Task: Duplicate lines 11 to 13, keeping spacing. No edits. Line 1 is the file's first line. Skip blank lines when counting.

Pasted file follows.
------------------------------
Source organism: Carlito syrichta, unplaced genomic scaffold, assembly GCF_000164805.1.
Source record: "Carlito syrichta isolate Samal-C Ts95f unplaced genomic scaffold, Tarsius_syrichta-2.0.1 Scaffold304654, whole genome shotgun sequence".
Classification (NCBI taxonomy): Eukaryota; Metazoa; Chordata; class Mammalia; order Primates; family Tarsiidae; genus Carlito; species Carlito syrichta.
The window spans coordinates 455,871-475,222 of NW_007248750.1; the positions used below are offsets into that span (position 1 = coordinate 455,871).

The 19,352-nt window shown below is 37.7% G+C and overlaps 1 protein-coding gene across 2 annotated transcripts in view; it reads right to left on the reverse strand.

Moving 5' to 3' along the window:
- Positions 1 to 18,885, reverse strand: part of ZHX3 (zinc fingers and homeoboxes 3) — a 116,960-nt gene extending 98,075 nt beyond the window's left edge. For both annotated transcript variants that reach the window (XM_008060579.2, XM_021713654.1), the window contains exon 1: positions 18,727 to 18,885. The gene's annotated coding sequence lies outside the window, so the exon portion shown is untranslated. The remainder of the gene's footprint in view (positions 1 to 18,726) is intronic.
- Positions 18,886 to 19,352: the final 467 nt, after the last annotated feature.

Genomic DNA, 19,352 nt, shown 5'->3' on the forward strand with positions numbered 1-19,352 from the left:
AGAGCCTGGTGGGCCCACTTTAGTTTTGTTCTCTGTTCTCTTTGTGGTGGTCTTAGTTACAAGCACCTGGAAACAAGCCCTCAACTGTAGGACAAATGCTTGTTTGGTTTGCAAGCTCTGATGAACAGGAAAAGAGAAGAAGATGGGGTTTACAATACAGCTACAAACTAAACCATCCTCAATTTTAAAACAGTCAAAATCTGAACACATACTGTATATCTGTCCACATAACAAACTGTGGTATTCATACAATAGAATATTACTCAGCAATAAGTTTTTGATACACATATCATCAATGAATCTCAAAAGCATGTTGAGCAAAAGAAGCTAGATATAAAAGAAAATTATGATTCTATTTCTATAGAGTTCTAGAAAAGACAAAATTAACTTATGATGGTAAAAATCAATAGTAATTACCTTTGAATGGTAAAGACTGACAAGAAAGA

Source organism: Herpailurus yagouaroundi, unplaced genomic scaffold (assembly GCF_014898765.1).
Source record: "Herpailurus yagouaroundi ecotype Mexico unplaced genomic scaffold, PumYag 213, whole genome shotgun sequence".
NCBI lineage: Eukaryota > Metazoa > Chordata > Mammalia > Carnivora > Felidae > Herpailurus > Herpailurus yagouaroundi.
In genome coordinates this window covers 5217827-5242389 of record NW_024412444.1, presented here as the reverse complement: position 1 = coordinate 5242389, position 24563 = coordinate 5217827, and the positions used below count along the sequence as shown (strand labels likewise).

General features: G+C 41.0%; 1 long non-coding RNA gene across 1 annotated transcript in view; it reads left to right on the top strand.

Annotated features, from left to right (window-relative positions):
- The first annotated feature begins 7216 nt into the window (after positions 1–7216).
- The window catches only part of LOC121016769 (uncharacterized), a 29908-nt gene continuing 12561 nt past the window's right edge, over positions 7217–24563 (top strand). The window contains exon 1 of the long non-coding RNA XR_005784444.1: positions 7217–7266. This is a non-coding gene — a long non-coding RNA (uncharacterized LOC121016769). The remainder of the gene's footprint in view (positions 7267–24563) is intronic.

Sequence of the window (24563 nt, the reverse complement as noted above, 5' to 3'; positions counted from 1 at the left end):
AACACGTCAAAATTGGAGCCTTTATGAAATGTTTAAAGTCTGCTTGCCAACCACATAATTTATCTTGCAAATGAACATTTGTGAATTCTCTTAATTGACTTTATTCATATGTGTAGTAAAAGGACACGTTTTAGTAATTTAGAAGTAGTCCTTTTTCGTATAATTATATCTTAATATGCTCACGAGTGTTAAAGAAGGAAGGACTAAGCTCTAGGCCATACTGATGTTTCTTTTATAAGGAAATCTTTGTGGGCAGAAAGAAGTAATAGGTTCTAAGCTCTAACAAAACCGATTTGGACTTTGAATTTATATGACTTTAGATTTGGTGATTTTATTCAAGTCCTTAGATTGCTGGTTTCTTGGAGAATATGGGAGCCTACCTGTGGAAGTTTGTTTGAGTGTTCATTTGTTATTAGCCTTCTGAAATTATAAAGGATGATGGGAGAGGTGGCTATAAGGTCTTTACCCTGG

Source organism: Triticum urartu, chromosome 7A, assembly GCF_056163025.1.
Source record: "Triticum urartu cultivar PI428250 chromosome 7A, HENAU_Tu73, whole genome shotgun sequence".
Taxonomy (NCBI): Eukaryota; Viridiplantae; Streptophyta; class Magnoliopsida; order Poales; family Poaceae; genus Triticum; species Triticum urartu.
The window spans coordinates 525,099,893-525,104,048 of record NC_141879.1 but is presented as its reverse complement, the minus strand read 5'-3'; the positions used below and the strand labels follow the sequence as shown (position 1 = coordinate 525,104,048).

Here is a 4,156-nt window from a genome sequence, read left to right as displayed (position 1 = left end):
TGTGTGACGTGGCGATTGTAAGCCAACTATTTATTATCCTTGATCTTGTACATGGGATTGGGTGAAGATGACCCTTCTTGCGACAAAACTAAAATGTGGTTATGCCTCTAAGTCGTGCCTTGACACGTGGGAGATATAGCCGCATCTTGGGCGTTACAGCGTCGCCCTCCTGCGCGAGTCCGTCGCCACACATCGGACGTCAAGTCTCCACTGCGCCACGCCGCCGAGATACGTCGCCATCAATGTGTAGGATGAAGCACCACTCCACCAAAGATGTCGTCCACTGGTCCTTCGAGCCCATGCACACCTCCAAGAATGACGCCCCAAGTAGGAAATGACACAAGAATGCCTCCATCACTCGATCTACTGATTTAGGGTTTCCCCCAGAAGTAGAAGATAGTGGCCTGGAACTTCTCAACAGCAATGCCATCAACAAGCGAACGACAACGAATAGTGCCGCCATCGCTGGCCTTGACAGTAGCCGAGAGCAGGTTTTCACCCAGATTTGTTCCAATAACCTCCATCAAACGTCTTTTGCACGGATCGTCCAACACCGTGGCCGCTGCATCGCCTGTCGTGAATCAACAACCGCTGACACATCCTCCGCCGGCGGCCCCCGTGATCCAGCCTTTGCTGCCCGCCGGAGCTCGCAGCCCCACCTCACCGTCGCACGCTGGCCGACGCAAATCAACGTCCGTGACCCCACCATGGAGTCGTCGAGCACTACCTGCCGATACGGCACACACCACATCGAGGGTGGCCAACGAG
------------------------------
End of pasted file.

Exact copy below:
Source organism: Herpailurus yagouaroundi, unplaced genomic scaffold (assembly GCF_014898765.1).
Source record: "Herpailurus yagouaroundi ecotype Mexico unplaced genomic scaffold, PumYag 213, whole genome shotgun sequence".
NCBI lineage: Eukaryota > Metazoa > Chordata > Mammalia > Carnivora > Felidae > Herpailurus > Herpailurus yagouaroundi.